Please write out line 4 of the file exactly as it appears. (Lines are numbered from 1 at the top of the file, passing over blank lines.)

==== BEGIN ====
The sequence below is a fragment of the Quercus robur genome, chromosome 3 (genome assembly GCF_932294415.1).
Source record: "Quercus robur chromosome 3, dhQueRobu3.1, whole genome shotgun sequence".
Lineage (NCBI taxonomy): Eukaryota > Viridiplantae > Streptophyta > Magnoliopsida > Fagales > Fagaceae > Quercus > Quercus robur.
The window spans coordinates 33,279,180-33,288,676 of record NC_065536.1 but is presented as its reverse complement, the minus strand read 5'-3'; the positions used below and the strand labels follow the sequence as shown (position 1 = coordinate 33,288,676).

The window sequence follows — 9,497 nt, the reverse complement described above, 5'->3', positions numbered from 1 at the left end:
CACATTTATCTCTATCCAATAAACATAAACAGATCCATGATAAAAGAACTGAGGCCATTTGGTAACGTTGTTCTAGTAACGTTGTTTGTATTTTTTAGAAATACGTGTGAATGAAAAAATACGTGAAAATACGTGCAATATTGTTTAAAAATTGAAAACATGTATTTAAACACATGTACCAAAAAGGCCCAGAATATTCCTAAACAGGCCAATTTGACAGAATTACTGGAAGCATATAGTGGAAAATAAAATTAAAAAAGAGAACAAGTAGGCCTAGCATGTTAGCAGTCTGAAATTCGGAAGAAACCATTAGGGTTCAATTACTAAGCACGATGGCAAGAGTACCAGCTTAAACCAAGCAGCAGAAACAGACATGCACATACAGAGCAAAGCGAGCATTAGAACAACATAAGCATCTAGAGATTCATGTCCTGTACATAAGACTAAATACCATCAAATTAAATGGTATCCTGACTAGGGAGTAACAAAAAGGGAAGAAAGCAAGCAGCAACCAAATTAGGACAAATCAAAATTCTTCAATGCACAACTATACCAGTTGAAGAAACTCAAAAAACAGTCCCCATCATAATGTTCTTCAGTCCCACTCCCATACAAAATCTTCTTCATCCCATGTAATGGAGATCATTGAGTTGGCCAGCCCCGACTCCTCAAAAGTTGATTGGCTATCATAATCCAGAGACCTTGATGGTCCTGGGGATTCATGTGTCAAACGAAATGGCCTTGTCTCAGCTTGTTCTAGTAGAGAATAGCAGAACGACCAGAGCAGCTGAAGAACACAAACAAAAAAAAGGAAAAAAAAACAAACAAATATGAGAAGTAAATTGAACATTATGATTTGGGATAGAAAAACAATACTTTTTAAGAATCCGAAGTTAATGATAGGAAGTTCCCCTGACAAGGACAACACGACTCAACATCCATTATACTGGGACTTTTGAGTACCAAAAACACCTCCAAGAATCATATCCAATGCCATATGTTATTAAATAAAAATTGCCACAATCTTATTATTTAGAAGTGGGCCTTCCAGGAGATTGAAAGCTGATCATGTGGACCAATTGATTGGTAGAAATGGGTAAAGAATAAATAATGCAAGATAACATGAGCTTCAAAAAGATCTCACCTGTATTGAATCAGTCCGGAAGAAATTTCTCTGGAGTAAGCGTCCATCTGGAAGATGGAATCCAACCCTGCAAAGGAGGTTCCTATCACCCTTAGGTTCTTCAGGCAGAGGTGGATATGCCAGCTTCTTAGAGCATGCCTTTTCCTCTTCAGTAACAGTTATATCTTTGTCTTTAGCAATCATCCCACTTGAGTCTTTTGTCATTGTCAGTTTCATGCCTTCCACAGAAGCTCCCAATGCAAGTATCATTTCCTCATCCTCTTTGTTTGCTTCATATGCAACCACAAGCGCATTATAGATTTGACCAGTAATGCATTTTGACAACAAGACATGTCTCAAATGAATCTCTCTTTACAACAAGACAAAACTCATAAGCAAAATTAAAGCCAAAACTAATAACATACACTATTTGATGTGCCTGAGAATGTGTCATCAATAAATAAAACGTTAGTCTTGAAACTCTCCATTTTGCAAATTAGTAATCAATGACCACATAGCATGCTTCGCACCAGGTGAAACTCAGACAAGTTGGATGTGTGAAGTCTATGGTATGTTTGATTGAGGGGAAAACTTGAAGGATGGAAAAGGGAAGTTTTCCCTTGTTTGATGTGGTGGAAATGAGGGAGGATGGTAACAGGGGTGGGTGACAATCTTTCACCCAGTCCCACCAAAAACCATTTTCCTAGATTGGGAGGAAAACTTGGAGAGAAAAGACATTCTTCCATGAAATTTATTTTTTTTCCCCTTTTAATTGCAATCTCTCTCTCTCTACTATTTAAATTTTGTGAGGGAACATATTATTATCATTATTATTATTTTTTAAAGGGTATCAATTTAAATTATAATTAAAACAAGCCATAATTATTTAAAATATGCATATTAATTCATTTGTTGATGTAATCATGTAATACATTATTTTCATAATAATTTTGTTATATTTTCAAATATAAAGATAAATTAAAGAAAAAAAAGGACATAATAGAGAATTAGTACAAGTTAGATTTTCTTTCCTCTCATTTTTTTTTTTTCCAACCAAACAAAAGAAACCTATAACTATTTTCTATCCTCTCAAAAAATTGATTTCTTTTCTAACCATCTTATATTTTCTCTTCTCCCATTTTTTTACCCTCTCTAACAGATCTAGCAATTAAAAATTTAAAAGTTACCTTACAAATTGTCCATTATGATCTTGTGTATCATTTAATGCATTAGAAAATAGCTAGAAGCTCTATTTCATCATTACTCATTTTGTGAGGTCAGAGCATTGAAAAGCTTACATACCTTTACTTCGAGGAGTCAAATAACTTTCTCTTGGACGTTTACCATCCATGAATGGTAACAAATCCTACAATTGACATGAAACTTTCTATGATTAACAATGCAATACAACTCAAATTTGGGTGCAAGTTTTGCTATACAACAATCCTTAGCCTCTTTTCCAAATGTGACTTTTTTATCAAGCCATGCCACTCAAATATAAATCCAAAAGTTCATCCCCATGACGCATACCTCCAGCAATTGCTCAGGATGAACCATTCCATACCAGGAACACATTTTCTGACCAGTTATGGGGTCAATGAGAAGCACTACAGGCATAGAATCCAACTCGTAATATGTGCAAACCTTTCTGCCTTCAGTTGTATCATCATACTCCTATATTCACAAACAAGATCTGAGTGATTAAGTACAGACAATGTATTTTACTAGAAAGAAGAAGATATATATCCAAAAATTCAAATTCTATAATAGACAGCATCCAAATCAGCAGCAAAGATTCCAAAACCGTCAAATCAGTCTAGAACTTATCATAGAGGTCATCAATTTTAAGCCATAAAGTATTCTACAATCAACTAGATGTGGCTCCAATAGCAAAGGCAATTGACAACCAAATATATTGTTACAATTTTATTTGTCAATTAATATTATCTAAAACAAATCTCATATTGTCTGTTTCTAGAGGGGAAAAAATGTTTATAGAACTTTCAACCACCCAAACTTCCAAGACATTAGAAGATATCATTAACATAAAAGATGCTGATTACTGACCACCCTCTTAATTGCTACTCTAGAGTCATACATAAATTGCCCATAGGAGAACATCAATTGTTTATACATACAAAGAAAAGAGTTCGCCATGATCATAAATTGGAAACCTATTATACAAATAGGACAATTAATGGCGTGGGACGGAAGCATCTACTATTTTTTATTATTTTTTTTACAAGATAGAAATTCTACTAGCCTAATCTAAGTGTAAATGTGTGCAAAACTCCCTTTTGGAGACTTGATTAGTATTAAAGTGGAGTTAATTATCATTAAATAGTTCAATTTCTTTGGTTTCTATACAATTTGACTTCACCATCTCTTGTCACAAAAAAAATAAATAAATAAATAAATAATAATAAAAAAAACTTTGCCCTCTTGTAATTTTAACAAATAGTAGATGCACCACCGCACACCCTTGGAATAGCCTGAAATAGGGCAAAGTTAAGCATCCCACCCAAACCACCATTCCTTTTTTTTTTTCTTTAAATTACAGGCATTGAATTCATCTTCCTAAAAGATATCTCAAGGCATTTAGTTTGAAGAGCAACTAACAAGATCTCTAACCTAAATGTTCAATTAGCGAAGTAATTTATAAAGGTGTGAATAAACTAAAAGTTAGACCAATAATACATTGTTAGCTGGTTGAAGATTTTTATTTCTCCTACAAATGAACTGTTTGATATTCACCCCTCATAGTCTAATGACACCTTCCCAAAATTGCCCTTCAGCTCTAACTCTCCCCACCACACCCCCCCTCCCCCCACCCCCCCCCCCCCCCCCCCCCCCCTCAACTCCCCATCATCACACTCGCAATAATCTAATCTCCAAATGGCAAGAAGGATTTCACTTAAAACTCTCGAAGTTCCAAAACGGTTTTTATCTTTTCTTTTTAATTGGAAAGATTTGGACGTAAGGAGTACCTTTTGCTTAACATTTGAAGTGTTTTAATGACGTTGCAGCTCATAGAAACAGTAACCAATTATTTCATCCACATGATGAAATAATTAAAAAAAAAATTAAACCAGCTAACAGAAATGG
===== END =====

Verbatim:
The window spans coordinates 33,279,180-33,288,676 of record NC_065536.1 but is presented as its reverse complement, the minus strand read 5'-3'; the positions used below and the strand labels follow the sequence as shown (position 1 = coordinate 33,288,676).